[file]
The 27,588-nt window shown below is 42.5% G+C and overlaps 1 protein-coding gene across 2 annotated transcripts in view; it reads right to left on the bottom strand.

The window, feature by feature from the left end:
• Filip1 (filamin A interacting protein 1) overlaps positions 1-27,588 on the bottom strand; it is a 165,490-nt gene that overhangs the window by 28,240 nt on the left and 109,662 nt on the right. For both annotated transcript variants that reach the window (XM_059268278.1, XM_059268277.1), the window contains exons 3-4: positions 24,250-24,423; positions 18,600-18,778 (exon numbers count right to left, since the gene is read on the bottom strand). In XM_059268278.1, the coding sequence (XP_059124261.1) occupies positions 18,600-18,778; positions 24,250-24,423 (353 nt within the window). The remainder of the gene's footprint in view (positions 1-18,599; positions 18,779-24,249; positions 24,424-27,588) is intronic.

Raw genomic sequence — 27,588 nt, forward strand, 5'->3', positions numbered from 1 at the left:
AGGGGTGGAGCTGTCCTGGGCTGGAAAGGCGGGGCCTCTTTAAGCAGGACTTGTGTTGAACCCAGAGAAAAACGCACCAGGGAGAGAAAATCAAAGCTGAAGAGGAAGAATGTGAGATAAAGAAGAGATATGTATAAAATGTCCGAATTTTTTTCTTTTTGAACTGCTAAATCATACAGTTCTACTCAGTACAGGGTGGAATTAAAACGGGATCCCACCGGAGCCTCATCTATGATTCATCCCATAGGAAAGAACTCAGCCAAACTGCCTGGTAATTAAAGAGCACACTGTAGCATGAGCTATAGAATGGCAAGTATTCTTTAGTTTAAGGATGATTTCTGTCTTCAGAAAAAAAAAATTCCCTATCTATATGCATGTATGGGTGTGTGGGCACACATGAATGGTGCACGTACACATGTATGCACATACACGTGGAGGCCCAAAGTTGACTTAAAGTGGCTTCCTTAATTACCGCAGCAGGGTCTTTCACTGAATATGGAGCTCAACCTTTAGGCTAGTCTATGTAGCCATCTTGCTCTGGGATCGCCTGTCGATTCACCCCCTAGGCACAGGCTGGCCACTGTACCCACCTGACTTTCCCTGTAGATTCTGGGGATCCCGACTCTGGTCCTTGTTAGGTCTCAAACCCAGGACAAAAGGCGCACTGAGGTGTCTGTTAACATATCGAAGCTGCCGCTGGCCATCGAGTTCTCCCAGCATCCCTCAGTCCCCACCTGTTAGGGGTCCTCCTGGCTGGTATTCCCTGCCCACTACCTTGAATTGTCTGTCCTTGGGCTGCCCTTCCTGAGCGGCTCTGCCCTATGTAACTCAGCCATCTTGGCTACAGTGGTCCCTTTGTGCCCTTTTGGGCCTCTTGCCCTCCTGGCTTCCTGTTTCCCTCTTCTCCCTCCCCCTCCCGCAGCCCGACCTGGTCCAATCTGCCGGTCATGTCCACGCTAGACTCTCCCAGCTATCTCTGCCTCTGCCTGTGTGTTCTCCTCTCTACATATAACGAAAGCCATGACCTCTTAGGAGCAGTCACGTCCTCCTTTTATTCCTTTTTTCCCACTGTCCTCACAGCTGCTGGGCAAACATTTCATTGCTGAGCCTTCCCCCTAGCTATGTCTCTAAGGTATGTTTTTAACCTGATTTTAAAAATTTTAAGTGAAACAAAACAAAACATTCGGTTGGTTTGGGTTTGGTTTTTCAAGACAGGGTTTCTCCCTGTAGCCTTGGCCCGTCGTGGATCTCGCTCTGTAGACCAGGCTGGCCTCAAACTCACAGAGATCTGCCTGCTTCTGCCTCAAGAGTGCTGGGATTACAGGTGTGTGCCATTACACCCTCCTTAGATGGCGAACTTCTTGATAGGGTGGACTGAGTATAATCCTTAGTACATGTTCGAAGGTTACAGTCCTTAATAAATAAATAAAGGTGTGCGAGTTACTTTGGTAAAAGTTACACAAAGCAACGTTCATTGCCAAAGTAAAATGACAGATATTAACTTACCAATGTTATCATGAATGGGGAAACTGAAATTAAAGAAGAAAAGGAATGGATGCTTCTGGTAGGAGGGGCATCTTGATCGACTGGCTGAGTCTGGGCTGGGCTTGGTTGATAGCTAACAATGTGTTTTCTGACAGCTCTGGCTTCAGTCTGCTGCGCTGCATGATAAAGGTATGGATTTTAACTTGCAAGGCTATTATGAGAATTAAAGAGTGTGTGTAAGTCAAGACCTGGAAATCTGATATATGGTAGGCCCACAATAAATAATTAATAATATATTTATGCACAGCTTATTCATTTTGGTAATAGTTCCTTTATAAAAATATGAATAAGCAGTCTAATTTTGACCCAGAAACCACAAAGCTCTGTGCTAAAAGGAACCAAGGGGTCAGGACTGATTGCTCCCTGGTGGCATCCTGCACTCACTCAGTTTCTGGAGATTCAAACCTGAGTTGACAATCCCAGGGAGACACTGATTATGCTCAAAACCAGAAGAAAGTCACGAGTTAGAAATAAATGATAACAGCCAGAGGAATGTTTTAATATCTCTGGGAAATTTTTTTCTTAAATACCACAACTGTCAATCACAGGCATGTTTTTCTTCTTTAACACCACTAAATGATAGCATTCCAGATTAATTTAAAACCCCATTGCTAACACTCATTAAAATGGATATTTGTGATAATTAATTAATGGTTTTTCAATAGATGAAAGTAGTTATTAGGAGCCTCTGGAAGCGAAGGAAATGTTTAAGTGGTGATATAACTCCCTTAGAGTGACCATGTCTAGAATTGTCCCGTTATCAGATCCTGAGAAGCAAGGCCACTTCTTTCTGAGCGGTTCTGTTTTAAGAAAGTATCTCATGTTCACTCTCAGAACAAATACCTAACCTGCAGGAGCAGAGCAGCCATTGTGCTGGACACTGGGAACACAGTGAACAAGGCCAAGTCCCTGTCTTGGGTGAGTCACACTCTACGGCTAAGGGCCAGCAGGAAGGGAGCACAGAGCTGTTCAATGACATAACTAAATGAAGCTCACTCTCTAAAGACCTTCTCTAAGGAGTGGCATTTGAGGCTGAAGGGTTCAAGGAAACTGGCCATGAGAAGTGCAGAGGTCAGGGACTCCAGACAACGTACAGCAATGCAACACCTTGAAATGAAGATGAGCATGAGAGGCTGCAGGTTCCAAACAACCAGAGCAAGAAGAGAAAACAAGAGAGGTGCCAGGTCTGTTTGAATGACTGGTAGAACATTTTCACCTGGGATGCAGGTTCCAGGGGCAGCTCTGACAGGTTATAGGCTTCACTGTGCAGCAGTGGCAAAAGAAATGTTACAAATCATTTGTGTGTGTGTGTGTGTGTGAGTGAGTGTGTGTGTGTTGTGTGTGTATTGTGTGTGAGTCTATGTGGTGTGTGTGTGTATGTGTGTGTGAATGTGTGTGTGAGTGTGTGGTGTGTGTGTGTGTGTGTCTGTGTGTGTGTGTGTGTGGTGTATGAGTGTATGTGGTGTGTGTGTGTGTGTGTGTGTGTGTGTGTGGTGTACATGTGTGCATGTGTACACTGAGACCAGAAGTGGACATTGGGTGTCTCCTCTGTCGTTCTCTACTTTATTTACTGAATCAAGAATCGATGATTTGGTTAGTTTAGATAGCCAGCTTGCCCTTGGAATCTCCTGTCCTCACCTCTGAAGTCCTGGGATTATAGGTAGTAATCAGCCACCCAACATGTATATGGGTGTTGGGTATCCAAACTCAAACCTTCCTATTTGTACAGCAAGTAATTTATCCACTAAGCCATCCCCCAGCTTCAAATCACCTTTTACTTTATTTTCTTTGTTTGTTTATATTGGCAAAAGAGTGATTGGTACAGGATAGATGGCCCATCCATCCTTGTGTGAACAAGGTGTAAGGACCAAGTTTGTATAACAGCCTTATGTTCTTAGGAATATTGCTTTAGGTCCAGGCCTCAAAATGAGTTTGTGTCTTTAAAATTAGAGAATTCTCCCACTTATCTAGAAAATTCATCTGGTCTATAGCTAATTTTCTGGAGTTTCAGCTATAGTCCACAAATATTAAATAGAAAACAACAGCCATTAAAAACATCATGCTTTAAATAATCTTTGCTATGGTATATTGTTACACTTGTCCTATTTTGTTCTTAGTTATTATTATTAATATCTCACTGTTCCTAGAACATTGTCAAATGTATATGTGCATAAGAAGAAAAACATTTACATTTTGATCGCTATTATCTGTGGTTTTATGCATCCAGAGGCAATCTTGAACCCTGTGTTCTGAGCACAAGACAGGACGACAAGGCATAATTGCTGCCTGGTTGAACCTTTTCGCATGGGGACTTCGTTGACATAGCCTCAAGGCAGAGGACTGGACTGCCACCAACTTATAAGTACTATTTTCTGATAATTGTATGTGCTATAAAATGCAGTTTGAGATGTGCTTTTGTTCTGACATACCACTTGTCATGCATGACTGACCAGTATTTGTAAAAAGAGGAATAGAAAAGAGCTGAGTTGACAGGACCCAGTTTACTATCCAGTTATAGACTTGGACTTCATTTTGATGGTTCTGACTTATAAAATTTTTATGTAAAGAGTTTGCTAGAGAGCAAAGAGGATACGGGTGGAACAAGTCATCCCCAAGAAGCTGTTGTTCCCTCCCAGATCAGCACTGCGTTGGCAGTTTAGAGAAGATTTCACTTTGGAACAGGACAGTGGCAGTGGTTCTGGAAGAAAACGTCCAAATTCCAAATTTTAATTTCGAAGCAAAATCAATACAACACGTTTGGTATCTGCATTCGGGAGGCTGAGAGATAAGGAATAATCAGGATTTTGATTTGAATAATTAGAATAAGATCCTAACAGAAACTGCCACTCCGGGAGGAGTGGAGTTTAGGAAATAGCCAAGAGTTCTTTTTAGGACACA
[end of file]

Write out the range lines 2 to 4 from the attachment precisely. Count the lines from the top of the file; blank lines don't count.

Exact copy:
The window, feature by feature from the left end:
• Filip1 (filamin A interacting protein 1) overlaps positions 1-27,588 on the bottom strand; it is a 165,490-nt gene that overhangs the window by 28,240 nt on the left and 109,662 nt on the right. For both annotated transcript variants that reach the window (XM_059268278.1, XM_059268277.1), the window contains exons 3-4: positions 24,250-24,423; positions 18,600-18,778 (exon numbers count right to left, since the gene is read on the bottom strand). In XM_059268278.1, the coding sequence (XP_059124261.1) occupies positions 18,600-18,778; positions 24,250-24,423 (353 nt within the window). The remainder of the gene's footprint in view (positions 1-18,599; positions 18,779-24,249; positions 24,424-27,588) is intronic.

Raw genomic sequence — 27,588 nt, forward strand, 5'->3', positions numbered from 1 at the left: